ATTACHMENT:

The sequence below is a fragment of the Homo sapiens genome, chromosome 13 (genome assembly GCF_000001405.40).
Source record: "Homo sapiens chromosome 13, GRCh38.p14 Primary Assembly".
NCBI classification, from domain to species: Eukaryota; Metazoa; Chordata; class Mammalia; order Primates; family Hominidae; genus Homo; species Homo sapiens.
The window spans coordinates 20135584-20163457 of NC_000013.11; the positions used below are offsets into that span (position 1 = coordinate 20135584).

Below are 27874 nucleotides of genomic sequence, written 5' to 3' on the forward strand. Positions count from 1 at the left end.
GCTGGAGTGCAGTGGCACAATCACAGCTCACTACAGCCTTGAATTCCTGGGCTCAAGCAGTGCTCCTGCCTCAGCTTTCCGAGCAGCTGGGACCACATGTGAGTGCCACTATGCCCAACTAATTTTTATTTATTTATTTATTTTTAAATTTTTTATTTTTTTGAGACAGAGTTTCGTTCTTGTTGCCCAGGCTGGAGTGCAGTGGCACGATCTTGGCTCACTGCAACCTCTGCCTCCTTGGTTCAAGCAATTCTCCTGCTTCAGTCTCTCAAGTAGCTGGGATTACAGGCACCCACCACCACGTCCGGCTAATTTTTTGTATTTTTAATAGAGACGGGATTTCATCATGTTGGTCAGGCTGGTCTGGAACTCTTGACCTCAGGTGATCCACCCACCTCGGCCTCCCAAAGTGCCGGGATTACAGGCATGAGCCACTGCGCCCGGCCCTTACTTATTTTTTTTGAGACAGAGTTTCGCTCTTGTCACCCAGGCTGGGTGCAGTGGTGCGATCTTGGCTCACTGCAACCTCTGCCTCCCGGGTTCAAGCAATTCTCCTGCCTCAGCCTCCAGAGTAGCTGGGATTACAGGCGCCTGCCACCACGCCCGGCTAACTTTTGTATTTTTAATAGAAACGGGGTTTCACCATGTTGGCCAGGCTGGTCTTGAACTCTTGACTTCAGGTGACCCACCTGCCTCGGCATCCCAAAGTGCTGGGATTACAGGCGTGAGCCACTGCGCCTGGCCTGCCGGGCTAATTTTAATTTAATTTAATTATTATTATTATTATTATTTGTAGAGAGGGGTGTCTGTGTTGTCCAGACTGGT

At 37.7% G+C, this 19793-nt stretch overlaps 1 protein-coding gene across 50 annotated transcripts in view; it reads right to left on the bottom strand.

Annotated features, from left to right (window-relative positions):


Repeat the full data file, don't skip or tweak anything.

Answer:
The sequence below is a fragment of the Homo sapiens genome, chromosome 13 (genome assembly GCF_000001405.40).
Source record: "Homo sapiens chromosome 13, GRCh38.p14 Primary Assembly".
NCBI classification, from domain to species: Eukaryota; Metazoa; Chordata; class Mammalia; order Primates; family Hominidae; genus Homo; species Homo sapiens.
The window spans coordinates 20135584-20163457 of NC_000013.11; the positions used below are offsets into that span (position 1 = coordinate 20135584).

Below are 27874 nucleotides of genomic sequence, written 5' to 3' on the forward strand. Positions count from 1 at the left end.
GCTGGAGTGCAGTGGCACAATCACAGCTCACTACAGCCTTGAATTCCTGGGCTCAAGCAGTGCTCCTGCCTCAGCTTTCCGAGCAGCTGGGACCACATGTGAGTGCCACTATGCCCAACTAATTTTTATTTATTTATTTATTTTTAAATTTTTTATTTTTTTGAGACAGAGTTTCGTTCTTGTTGCCCAGGCTGGAGTGCAGTGGCACGATCTTGGCTCACTGCAACCTCTGCCTCCTTGGTTCAAGCAATTCTCCTGCTTCAGTCTCTCAAGTAGCTGGGATTACAGGCACCCACCACCACGTCCGGCTAATTTTTTGTATTTTTAATAGAGACGGGATTTCATCATGTTGGTCAGGCTGGTCTGGAACTCTTGACCTCAGGTGATCCACCCACCTCGGCCTCCCAAAGTGCCGGGATTACAGGCATGAGCCACTGCGCCCGGCCCTTACTTATTTTTTTTGAGACAGAGTTTCGCTCTTGTCACCCAGGCTGGGTGCAGTGGTGCGATCTTGGCTCACTGCAACCTCTGCCTCCCGGGTTCAAGCAATTCTCCTGCCTCAGCCTCCAGAGTAGCTGGGATTACAGGCGCCTGCCACCACGCCCGGCTAACTTTTGTATTTTTAATAGAAACGGGGTTTCACCATGTTGGCCAGGCTGGTCTTGAACTCTTGACTTCAGGTGACCCACCTGCCTCGGCATCCCAAAGTGCTGGGATTACAGGCGTGAGCCACTGCGCCTGGCCTGCCGGGCTAATTTTAATTTAATTTAATTATTATTATTATTATTATTTGTAGAGAGGGGTGTCTGTGTTGTCCAGACTGGT

At 37.7% G+C, this 19793-nt stretch overlaps 1 protein-coding gene across 50 annotated transcripts in view; it reads right to left on the bottom strand.

Annotated features, from left to right (window-relative positions):